In this guide I hope to show you some different ways of dealing with competition nerves, I recommend that you try out multiple techniques to find what is best for you.
Many of the following methods are based around distraction, so that you are less focussed on times and have a more enjoyable time competing. These are the methods that I recommend when attempting to reduce competition nervousness.
Talk to people (but not about your times, or scrambles):
Often just talking to people in the waiting area between solves (or perhaps seated if it’s a small final) can greatly help one take their mind of the pressure of competing, talking about anything helps but stay away from talking about ‘how your average is going?’ or ‘will you podium?’, so you do not stress about your times. I personally find this method to be of great help as simply talking to people relieves a lot of stress that helps to calm one down in a tense situation. Please also be aware that you should not talk about the scrambles during a round as this can give competitors yet to solve on that scramble an unfair advantage - see here link
Listen to music:
If talking to people is not your thing, or perhaps you prefer some alone time; listening to music (with headphones) can massively help to calm oneself down. This is reflected in the music you listen to so I recommend listening to calm music with a soft beat to help you relax whilst competing. Please be aware of the WCA regulations surrounding competitors listening to music - see here link
When under stress during a speedsolve one will often begin to increase their TPS (turns per second) / turn faster, this decreases their look-ahead ability, causing major pauses between moves as well as panic, overall greatly increasing their solve time. Therefore forcing yourself to turn slightly slower than usual can greatly help in keeping your stress levels to a minimum. This can also be achieved by using a slower-turning puzzle, perhaps one on slightly tighter tensions, or thickly lubed, this will help you in turning slower as well as reassuring you of minimal potential pops/lockups as the cube will likely be more stable.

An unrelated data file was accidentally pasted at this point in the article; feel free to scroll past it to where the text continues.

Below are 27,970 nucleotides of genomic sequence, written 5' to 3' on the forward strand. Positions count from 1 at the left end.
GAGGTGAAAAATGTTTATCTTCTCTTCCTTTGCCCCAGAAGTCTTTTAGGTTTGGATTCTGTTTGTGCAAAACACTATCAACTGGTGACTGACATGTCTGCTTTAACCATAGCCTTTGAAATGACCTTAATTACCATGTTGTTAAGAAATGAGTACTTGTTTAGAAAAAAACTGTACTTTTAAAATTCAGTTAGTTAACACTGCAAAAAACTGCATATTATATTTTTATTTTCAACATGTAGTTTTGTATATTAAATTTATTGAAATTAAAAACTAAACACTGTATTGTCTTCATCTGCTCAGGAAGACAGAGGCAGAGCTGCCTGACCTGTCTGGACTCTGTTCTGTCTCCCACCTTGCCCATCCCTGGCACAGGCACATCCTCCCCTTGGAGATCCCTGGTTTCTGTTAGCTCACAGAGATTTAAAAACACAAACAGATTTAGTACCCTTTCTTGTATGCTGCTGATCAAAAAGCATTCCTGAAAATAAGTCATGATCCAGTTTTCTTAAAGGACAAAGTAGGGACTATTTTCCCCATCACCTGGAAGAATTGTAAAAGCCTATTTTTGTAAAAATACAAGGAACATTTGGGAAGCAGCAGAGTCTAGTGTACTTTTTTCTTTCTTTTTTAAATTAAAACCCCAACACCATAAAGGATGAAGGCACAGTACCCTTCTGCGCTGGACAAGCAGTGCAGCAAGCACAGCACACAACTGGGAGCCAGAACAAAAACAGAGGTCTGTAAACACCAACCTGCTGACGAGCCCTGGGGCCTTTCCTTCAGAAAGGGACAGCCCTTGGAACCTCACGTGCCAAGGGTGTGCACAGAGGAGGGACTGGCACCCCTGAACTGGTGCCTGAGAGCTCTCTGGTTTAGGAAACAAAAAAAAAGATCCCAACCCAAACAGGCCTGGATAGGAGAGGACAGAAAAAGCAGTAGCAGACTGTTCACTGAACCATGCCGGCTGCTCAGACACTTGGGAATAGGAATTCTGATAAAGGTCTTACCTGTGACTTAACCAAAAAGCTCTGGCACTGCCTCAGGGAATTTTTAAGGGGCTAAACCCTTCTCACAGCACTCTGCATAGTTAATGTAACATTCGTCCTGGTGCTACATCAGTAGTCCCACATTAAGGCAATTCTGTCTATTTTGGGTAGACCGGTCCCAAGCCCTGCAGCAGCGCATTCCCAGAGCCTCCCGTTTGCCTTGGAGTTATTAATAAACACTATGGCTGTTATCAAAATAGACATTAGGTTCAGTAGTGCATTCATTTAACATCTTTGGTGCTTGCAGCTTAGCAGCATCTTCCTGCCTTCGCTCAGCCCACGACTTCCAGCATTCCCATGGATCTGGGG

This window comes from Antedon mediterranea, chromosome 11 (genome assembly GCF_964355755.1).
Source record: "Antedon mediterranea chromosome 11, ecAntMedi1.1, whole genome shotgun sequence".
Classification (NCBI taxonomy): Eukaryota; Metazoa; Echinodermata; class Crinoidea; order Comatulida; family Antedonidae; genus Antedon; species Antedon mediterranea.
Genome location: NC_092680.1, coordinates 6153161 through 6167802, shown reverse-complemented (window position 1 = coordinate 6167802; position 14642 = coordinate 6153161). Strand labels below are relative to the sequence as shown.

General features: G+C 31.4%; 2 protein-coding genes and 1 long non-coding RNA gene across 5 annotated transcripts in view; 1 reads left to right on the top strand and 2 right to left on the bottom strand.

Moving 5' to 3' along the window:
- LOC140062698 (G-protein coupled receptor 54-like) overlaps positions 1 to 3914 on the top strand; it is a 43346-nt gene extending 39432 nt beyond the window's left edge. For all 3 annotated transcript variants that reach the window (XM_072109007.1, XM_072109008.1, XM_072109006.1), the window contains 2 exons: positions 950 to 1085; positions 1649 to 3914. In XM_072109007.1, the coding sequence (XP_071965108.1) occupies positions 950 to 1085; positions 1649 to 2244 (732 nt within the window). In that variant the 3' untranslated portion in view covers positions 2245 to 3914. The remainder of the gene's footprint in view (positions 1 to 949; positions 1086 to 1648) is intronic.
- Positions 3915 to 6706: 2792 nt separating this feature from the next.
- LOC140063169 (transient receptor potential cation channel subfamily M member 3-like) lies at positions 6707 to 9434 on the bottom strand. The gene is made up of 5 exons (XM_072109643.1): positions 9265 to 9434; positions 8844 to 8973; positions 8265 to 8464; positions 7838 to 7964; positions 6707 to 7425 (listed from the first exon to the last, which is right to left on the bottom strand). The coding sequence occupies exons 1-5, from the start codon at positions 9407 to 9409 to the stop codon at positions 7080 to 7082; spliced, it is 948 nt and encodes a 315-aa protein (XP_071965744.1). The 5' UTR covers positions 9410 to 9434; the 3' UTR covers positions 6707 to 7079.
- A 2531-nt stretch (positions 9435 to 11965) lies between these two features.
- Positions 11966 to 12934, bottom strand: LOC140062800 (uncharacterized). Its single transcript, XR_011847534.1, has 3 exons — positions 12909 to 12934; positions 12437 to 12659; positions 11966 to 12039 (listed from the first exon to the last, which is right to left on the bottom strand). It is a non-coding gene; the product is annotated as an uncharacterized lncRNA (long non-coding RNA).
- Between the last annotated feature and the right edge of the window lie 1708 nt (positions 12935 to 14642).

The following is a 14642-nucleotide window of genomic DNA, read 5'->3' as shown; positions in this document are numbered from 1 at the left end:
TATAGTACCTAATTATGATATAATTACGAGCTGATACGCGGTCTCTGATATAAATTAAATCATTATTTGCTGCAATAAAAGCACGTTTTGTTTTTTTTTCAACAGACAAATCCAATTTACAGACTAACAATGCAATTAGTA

These are methods that I highly suggest you steer clear of when attempting to reduce competition nervousness as they will cause your stress levels to rise, as well as one to have much less enjoyable competition experience
In the led up to a competition, and especially before one is about to compete, you may feel the urge to greatly practice your events, especially the ones that you wish to perform the best/have been focusing on. This can often greatly increase one’s nervousness as you pressurise yourself into performing well; I therefore recommend that in the few days before the competition you do not practice the event at all, in order to relax, however I do recommend that you do a few solves (perhaps 5-10 minutes’ worth) of the event just before you are about to compete; simply to get yourself re-familiarised with the puzzle. You should limit this however as too much practice can make your hand tired for when you are competing, and nobody wants that!
This method simply consists of trying to care as little as possible about your official results; done through telling yourself it doesn’t matter in a sort of ‘fake it till you make it’ way, however this is somewhat controversial as no matter what you will always care at least a little bit about your solves. I believe this method should be completely avoided as I have attempted it a lot in the past and it has led to myself enjoying a god solve much less - as I do not care.
What do I do to calm my nerves?
My (attempted) stress level reduction usually goes as follows:
Before the round: I will do some practice solves of the event, either with other people or alone with music, depending on my mood.
During the round: I try not to focus on my average, but on each individual solve, I talk to people about random things and try to have a fun, calm time. When I get a bad solve (so most of my solves), I try to forget about and move on, there’s always next time!
After the round: I try not to focus on my results, but on the next event or I will likely just socialise and have a good time!
To conclude: You shouldn’t rely on your results to have a good time, if you do well, great! If not, there’s always next time! Competitions are mostly about socialising and have fun. The calmer you are, the faster you are.
These videos greatly helped me to decrease my competition nervousness, check them out!
The most OVERLOOKED part of competitive cubing